The Song of Hiawatha first appeared in 1855. In it Mr. Longfellow has woven together the beautiful traditions of the American Indians into one grand and delightful epic poem. The melodies of its rhythm and measure flow from his classic pen in unison with the hoof-beats of the bison, the tremulous thunder of the Falls of Minnehaha, the paddle strokes of the Indian canoeist, and he has done more to immortalize in song and story the life and environments of the red man of America than any other writer, save perhaps J. Fenimore Cooper. It was from a perusal of the Finnish epic “Kalevala” that both the measure and the style of “Hiawatha” was suggested to Mr. Longfellow. In fact, it might appropriately be named the “Kalevala” of North America. Mr. Longfellow derived his knowledge of Indian legends from Schoolcraft’s Algic Researches and other books, from Heckewelder’s Narratives, from Black Hawk, with his display of Sacs and Foxes on Boston Common, and from the Ojibway chief, Kahge-gagah-bowh, whom he entertained at his own home.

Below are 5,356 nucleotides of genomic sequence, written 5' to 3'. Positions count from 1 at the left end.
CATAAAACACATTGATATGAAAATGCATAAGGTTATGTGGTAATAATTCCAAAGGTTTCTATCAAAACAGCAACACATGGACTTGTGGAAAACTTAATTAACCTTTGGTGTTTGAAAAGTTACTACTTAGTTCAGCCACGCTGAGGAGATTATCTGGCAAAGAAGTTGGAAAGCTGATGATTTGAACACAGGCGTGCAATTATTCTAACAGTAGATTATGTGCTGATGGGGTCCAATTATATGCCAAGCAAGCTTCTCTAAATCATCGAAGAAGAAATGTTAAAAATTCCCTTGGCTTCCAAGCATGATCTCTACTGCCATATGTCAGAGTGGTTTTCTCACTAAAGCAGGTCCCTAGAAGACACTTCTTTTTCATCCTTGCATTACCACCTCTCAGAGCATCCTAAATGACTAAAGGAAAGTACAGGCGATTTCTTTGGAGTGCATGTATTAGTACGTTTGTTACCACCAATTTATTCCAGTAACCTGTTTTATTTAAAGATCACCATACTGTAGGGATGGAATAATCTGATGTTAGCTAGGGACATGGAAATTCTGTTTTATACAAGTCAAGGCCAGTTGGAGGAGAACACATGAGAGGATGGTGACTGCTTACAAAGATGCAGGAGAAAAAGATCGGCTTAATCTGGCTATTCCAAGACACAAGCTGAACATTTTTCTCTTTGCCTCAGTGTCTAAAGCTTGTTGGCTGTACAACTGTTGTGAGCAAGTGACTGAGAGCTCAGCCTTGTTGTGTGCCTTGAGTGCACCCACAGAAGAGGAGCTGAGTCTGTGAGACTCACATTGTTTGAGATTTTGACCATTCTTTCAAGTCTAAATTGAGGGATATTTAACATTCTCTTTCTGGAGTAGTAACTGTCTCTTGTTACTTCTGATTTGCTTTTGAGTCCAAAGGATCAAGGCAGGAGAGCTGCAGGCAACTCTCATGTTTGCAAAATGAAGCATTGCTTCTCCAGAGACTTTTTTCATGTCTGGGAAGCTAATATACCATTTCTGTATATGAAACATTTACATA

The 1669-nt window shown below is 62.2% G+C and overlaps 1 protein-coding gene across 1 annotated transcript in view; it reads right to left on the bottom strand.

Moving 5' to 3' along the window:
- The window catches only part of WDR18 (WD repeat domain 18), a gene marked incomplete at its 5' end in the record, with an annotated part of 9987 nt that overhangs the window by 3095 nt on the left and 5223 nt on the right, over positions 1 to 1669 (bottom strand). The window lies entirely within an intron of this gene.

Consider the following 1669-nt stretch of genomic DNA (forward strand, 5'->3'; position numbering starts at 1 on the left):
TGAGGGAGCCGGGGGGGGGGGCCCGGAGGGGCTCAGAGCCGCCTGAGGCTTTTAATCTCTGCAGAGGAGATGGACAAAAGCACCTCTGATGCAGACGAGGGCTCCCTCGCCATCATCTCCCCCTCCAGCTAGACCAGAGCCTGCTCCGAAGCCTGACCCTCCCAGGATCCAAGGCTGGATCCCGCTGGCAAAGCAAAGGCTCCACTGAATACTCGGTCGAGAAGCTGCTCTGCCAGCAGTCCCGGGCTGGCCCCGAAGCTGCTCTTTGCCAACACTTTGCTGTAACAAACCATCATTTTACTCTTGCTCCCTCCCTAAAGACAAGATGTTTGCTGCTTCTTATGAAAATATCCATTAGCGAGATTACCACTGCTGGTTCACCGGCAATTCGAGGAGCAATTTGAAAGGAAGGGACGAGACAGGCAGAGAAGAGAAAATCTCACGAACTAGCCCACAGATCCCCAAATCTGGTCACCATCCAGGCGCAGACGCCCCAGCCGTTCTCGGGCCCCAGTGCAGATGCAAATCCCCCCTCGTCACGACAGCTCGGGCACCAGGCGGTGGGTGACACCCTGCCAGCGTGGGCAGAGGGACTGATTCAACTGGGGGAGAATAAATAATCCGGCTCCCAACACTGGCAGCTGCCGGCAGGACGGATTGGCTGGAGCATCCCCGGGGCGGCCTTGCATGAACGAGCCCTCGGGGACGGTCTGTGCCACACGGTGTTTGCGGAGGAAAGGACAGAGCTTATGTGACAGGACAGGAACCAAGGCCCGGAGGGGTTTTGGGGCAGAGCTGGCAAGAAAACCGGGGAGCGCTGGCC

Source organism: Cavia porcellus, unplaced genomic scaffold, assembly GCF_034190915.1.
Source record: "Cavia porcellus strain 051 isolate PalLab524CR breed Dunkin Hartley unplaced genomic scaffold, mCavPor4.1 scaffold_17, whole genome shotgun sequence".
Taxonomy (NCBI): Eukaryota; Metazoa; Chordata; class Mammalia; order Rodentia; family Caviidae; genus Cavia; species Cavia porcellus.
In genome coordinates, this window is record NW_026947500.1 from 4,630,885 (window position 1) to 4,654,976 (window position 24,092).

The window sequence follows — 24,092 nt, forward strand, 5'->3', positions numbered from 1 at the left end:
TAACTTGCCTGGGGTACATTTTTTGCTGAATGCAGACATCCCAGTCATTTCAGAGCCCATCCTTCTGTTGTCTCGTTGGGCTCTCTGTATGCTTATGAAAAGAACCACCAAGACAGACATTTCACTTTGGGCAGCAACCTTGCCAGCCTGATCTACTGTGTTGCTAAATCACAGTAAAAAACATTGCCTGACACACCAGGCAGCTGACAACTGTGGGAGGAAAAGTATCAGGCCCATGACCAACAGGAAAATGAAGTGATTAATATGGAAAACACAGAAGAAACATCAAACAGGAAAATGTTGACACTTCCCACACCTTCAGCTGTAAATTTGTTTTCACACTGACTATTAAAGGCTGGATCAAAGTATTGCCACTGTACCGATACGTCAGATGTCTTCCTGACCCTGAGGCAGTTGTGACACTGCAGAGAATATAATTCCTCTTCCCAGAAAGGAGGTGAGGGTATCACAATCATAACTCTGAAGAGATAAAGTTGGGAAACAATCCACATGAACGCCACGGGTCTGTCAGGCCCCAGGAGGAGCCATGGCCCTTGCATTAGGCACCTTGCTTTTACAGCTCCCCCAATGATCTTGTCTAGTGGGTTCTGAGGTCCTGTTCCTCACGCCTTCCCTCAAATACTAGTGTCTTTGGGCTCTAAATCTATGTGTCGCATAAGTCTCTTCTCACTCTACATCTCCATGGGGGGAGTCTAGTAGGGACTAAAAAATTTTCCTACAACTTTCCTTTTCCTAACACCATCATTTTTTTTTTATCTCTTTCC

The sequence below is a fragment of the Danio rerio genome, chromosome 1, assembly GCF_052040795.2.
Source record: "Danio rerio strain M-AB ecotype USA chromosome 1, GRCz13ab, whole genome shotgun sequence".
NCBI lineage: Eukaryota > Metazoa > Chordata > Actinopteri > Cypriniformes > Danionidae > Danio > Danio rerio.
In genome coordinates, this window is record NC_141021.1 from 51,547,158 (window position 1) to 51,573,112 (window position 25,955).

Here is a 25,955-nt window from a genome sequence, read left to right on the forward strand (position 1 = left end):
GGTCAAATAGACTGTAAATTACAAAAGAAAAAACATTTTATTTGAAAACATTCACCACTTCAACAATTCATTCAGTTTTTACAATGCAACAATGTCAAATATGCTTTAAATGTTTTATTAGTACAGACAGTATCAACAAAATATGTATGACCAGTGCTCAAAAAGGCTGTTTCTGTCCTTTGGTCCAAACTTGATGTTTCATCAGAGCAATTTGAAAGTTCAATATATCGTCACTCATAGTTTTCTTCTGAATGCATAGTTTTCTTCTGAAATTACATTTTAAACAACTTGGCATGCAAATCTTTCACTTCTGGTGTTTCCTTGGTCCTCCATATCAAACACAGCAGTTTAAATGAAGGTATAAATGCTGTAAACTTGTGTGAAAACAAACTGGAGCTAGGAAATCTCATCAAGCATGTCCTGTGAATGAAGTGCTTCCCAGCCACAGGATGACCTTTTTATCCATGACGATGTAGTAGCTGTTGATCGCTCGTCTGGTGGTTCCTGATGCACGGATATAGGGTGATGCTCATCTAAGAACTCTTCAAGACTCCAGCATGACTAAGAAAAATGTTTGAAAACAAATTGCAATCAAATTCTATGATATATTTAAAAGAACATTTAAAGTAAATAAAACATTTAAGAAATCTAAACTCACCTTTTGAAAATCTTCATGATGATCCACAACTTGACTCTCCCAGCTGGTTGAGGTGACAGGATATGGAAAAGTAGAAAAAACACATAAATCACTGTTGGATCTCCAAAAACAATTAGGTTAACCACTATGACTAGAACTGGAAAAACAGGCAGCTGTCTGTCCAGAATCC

Hiawatha had a wide circulation, both in America and Europe, and was universally admired by readers and critics on both Continents. Large audiences gathered to hear it read by public readers. It was set to music by Stoepel, and at the Boston Theater it was rendered with explanatory readings by the famous elocutionist, Matilda Heron. The highest encomiums were passed upon it by such critics of ripe scholarship as Emerson and Hawthorne. A part of it was translated into Latin and used as an academic text book. Those who wish to read more about it will find interest and pleasure in perusing the masterly criticisms of Dr. O. W. Holmes in the Annals of the Massachusetts Historical Society, and that of Horatio Hale in the Proceedings of the American Association for the Advancement of Science, 1881.
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